Upright AB38 line at Vigo Centre
The Tanfield Group, based in Tyne & Wear, produces zero emission commercial electric vehicles and aerial work platforms. In 2006, Tanfield acquired UpRight Powered Access. Geoff Allison, plant manager at Tanfield’s H.Q. and flagship manufacturing site – Vigo Centre – was asked to move UpRight’s entire manufacturing operations from Dublin to the North East of England.
This change not only required the physical movement of plant machinery, but also the transfer of the required manufacturing skills from the existing staff to a new workforce in Tyne & Wear.
This was a huge challenge in an already complex process. The Dublin employees had been manufacturing UpRight’s products for over 20 years. Their expertise could not easily be transferred from one site to another. Furthermore, the rationale for the move was a need to ramp up production while increasing efficiencies, so Geoff needed to demonstrate a swift improvement from a new and dedicated, but inexperienced team. He looked for guidance on how to develop a robust skills strategy that would allow him to quickly train his team in the techniques required to build UpRight’s products efficiently.
Geoff called upon the expertise of the National Skills Academy for Manufacturing’s North East regional manager, Eddie Leng. Eddie worked closely with Geoff to assess the scope of his challenge by accompanying him on visits to both the Dublin and the Tyne & Wear sites. This provided a clear overview of the situation and gave Eddie the insight needed to recommend a training programme that would ensure the quick development of a qualified and motivated workforce to rapidly meet the challenge of delivering high numbers of quality UpRight products.
“I needed a skills strategy which would deliver me a qualified and highly efficient workforce quickly,” explains Geoff. “We had 18 different products moving from one plant to another in less than 18 months. There was more work than qualified people to deliver it. I needed 4-5 workers on each product but when we started in Washington I only had one per product, each with just six months experience of building our vehicles. I had to recruit fast and train faster to ensure team leaders had the knowledge to efficiently deliver on challenging targets. But I found the skills market particularly confusing. I wanted expert assistance in creating a pathway to the right skills strategy.”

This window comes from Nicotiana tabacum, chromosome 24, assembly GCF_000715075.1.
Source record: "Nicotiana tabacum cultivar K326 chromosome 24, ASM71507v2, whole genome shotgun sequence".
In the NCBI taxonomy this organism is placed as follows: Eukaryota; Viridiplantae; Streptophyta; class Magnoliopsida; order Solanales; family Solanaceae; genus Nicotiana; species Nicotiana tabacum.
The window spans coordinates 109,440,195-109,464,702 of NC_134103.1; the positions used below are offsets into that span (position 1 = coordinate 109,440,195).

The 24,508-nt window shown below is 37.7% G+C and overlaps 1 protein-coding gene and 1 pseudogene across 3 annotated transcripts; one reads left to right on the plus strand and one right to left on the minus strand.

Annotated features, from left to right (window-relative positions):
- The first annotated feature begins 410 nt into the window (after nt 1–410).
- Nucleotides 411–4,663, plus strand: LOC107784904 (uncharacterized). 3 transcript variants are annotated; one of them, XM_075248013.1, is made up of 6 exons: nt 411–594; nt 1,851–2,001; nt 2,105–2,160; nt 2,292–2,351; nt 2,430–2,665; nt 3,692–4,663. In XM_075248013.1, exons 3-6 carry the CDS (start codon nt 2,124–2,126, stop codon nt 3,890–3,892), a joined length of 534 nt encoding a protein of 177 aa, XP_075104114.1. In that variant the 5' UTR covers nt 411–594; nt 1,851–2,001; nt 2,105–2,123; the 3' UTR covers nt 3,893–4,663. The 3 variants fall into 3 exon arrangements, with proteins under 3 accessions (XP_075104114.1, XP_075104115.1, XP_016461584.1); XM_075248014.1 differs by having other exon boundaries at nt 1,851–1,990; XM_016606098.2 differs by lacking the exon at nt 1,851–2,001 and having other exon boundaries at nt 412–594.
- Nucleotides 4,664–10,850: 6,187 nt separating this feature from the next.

This came in the form of the Skills Academy’s recommendation for Tanfield to implement the NVQ for Business Improvement Techniques Level 2 across its new UpRight workforce. This nationally-recognised qualification arms candidates with an understanding of the techniques required to deliver a lean, efficient manufacturing environment. Critically, it allows candidates to apply what they learn to the specific conditions of their workplace, meaning they can quickly see how the theory has an impact in practice. Most importantly it allows Tanfield to motivate staff by giving something back - a nationally-recognised qualification which is part of a portfolio of certified skills they can take with them throughout their careers.
Not only did Eddie identify the most appropriate qualification, he also advised Geoff on the training companies to consider for delivering the course, ensuring Tanfield selected a quality supplier validated against the Skills Academy’s own high standards of competency. Eddie even attended sales meetings with the selected company to make certain Tanfield got the best deal. He also joined monthly management meetings with QGS Synergy, the appointed training provider, to ensure the ongoing quality of the programme delivery.
“We are ensuring the quality of the entire programme,” explains Eddie. “It doesn’t stop when we’ve identified the right qualification. We are providing guidance and advice throughout the process. To offer a total support service for employers we must advise on strategy, content, delivery, implementation and evaluation. We are helping Tanfield make decisions every step of the way to ensure it derives real business benefit from its new training strategy.”
Excellent results have already been forthcoming. Since June 2007 around 200 members of the new workforce have qualified or are now studying for the NVQ. Geoff expects to put at least another 40 through the programme in 2008. Most importantly, he can demonstrate a dramatic increase in the productivity of the workforce.
“In September 2006 we were building 70 machines a month. In October 2007 we built in the region of 700. A lot of that is down to the growing workforce, but we would not have achieved this so quickly or so faultlessly without the guidance of the National Skills Academy for Manufacturing. Its support has accelerated our huge productivity gains.”
Allison has been so impressed with the results of working with the Skills Academy he has asked Eddie to advise on and ensure the quality delivery of stage two – the Lean Leaders programme. By February next year, Tanfield will be able to boast almost 250 employees with an NVQ in B-IT Level 2 and three Lean Leaders, all under one roof.l